AWN is saddened to report that legendary animation educator and historian Bill Moritz passed away on March 12, 2004 after suffering a long illness.
Dr. William Moritz is a world-renowned expert on animation, experimental film and visual music, and has authored more than 100 articles, chapters and program notes. His forthcoming book OPTICAL POETRY is the culmination of his 34 years of research and work with the Fischinger Archive. OPTICAL POETRY reveals fully his passion for the Fischinger legacy, and fully details his decades of archival work on the films.
Born in 1941 in Arizona, Moritz was raised in Arizona and Southern California. He received his doctorate from the University of Southern California in 1968 (Comparative Literature, minor in Cinema). He began teaching at Occidental College in 1965, and continued teaching film and humanities at institutions including Otis Art Institute, Pitzer College, American University Center (Calcutta, India), UCLA, Art Center College of Design, and CalArts. He worked at the Creative Film Society distributing animation, and at radio station KPFK as a film and music critic. He promoted experimental film and animation through venues like Los Angeles Filmmakers Cooperative, Theatre Vanguard and Los Angeles Film Oasis; and was a member of the Visual Music Alliance in the '80s.
His own 34 films, both experimental and animation, have been screened at museums in Paris, Amsterdam, Stockholm and Tokyo, and venues including Pacific Film Archive, Anthology Film Archive, San Francisco Art Institute and Academy of Fine Arts (the Hague). He toured giving poetry readings, had many of his poems published, and two of his plays were produced including THE MIDAS WELL SHOW.
He has published widely on animation and experimental film, including articles on Oskar Fischinger, James Whitney, Visual Music, Jordan Belson, the Fleischer Brothers, Bruce Connor, Hy Hirsh and numerous other filmmakers. He was a past president of the Society for Animation Studies, and lectured at film festivals, museums, universities and conferences worldwide. He curated numerous film exhibitions and was a guest curator for several art exhibitions, including The Spiritual in Art and Degenerate Art at the Los Angeles County Museum of Art. He has appeared in television documentaries including the French PATHS OF LIGHT, the British ABSTRACT CINEMA, and the American CBS CAMERA THREE series. In 1993, he was honored with a lifetime achievement trophy for service to Visual Music by the Royal Academy of the Netherlands. In 1995, he received an American Film Institute Independent Filmmakers Grant for his animated film, ALL MY LOST LOVERS.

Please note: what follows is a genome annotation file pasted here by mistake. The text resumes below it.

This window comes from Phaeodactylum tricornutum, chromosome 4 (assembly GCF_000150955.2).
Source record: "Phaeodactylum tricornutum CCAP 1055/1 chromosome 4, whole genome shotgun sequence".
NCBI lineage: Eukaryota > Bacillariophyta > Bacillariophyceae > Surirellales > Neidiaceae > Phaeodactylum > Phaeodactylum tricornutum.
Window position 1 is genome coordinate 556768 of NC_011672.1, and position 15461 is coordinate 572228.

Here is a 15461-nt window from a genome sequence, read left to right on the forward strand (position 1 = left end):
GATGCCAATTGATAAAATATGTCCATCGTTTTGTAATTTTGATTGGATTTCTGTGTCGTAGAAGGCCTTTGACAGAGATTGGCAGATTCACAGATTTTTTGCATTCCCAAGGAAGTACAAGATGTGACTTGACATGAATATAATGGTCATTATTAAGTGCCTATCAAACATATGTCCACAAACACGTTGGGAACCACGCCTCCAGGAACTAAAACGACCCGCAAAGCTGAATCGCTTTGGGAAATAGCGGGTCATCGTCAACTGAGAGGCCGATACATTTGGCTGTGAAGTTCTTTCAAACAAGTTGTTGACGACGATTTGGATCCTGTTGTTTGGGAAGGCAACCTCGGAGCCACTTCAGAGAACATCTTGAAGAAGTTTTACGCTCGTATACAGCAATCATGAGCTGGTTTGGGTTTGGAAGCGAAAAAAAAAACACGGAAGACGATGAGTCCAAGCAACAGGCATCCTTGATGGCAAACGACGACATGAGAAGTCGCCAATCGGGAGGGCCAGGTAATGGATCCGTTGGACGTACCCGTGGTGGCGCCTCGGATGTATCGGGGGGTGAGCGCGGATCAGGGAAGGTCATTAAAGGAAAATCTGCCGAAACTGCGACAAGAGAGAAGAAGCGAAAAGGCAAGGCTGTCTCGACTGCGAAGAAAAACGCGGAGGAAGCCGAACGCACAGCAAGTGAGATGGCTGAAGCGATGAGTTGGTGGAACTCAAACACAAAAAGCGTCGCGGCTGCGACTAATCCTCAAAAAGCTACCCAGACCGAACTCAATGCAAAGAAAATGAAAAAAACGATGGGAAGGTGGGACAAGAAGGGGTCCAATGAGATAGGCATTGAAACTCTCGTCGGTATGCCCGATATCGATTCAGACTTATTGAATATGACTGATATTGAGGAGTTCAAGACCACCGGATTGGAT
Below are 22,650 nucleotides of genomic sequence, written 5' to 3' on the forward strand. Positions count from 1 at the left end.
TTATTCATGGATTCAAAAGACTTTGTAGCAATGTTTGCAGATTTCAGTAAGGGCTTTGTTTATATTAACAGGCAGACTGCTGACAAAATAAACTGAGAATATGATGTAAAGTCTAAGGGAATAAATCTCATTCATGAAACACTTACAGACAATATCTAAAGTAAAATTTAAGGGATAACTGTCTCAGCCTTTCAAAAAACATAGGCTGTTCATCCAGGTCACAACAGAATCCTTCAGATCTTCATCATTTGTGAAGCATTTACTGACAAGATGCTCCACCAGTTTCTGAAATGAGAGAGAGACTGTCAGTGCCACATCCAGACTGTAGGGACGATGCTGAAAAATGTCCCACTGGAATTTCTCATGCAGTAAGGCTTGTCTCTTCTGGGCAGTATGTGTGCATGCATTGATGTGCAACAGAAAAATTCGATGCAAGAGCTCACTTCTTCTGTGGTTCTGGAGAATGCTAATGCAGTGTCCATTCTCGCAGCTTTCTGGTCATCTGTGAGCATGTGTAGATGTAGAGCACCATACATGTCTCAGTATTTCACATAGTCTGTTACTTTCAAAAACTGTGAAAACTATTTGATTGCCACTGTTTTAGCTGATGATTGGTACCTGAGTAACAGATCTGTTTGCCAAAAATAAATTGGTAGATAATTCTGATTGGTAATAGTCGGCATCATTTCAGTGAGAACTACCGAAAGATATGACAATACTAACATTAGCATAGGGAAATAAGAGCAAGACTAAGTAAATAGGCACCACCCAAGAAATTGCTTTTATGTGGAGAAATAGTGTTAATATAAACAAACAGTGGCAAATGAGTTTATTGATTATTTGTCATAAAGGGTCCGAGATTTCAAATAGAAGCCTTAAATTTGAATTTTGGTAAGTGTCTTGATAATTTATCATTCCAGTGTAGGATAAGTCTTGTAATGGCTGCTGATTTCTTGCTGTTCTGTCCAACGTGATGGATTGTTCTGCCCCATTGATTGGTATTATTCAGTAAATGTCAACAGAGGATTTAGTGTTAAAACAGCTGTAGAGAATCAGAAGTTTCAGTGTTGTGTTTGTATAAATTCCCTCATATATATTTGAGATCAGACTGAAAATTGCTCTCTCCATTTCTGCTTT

Most recently, he was faculty at California Institute of the Arts, department of Film/Video.
Below is a tribute letter written by Janeann Dill, M.F.A., M.A., B.A., Jules Engel biographer and artist in residence for the Creative Alliance at The Patterson, Baltimore, Maryland, USA.
I am so deeply sad at this news, as many of you are as well, I'm sure. Bill was my teacher at Cal Arts and was solely responsible for placing me in the position of being the official biographer of Jules Engel. Bill, who nominated me for that position, and Jules would often say to me (especially when I was feeling overwhelmed with the task at hand ... enough to scare anyone, I think, no matter how experienced a writer). "Now don't you forget! Bill Moritz is the one who nominated you for this!" (Jules would pick up on the smallest hint of loss of confidence and this was his way to bolster that.)
I had written on Jules under Bill's guidance in a class that he and Christine Panushka instigated at Cal Arts in 1992 called THE AESTHETICS OF EXPERIMENTAL ANIMATION. I well remember that they taught this class out of love for our field and the absence of scholarly authorship. They both took on this class adding to their teaching load for no additional compensation by the institution.In that class I wrote a paper on Jules for the SAS Conference and presented it when SAS was held at Cal Arts the spring of 1993. Maureen Furniss subsequently published that article on Jules in ANIMATION JOURNAL. I also well remember that this newly created journal was birthed for similar reasons as the class: an absence of published scholarship in our field at that time. We have come a long way since.
Bill's life and work informs in a visceral, pedal to the metal way -- for this, I am indebted to him as a brilliant mentor from the depths of my heart. I thank him also for the impassioned and joyful spirit he brought to life in the work of Fischinger as well as many other filmmakers in animation. I remember Bill's being asked to the Sorbonne one semester for a visit. I asked him what he would be doing there and he gently, unobtrusively commented that he was serving on a doctorate defense committee for a dissertation on Maya Deren. I was thrilled and floored at the same time. Firstly, I was once in that doctorate program until I bumped up against the French exam that I was required to take before graduating. I had lived in France for four years and that was absolutely of no help to me when I saw that exam. Not only was Bill the extraordinary scholar in film (at-large), his command of the French language (along with about 5 others, including Sanskrit) was so perfected that he could participate in a doctorate defense in France in the mother tongue. I often told him I would so love to download his brain! He always smiled when I said that to him.
One last note, which somehow comforts me: Bill died right after what would have been Jules' 95th birthday, March 11, 1909.
A gentle man, a gentle soul, and a very generous Dr. Bill ... Janeann
To learn more about Bill Moritz and his work read Cindy Keefer's ANIMATION WORLD MAGAZINE article. Keefer provided biography for this news item.